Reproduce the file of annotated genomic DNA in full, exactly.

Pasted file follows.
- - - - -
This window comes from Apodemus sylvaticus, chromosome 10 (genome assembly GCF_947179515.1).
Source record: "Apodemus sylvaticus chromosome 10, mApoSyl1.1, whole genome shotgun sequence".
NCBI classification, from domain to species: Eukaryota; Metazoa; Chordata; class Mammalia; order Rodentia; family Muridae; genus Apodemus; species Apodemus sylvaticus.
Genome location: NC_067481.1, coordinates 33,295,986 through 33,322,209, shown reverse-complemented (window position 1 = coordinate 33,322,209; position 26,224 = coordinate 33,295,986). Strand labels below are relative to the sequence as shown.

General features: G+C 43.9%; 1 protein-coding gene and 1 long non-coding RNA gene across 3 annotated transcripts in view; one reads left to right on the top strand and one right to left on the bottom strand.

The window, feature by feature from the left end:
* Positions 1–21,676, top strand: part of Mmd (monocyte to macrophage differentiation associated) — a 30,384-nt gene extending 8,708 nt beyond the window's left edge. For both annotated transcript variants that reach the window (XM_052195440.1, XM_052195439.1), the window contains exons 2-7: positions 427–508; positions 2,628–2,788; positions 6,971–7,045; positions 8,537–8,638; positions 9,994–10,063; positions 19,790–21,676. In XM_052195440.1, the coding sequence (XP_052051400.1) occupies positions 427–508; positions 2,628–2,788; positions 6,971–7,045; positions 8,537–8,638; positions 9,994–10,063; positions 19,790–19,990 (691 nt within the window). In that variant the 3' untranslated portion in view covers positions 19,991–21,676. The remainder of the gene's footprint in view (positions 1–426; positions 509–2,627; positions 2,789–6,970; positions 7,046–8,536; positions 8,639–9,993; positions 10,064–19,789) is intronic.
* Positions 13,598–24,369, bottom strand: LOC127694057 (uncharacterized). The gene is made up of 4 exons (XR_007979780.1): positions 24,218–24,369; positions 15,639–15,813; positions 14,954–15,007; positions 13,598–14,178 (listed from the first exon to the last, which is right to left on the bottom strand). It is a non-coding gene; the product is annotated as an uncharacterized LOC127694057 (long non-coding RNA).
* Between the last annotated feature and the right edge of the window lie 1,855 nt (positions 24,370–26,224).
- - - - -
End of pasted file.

This window comes from Apodemus sylvaticus, chromosome 10 (genome assembly GCF_947179515.1).
Source record: "Apodemus sylvaticus chromosome 10, mApoSyl1.1, whole genome shotgun sequence".
NCBI classification, from domain to species: Eukaryota; Metazoa; Chordata; class Mammalia; order Rodentia; family Muridae; genus Apodemus; species Apodemus sylvaticus.
Genome location: NC_067481.1, coordinates 33,295,986 through 33,322,209, shown reverse-complemented (window position 1 = coordinate 33,322,209; position 26,224 = coordinate 33,295,986). Strand labels below are relative to the sequence as shown.

General features: G+C 43.9%; 1 protein-coding gene and 1 long non-coding RNA gene across 3 annotated transcripts in view; one reads left to right on the top strand and one right to left on the bottom strand.

The window, feature by feature from the left end:
* Positions 1–21,676, top strand: part of Mmd (monocyte to macrophage differentiation associated) — a 30,384-nt gene extending 8,708 nt beyond the window's left edge. For both annotated transcript variants that reach the window (XM_052195440.1, XM_052195439.1), the window contains exons 2-7: positions 427–508; positions 2,628–2,788; positions 6,971–7,045; positions 8,537–8,638; positions 9,994–10,063; positions 19,790–21,676. In XM_052195440.1, the coding sequence (XP_052051400.1) occupies positions 427–508; positions 2,628–2,788; positions 6,971–7,045; positions 8,537–8,638; positions 9,994–10,063; positions 19,790–19,990 (691 nt within the window). In that variant the 3' untranslated portion in view covers positions 19,991–21,676. The remainder of the gene's footprint in view (positions 1–426; positions 509–2,627; positions 2,789–6,970; positions 7,046–8,536; positions 8,639–9,993; positions 10,064–19,789) is intronic.
* Positions 13,598–24,369, bottom strand: LOC127694057 (uncharacterized). The gene is made up of 4 exons (XR_007979780.1): positions 24,218–24,369; positions 15,639–15,813; positions 14,954–15,007; positions 13,598–14,178 (listed from the first exon to the last, which is right to left on the bottom strand). It is a non-coding gene; the product is annotated as an uncharacterized LOC127694057 (long non-coding RNA).
* Between the last annotated feature and the right edge of the window lie 1,855 nt (positions 24,370–26,224).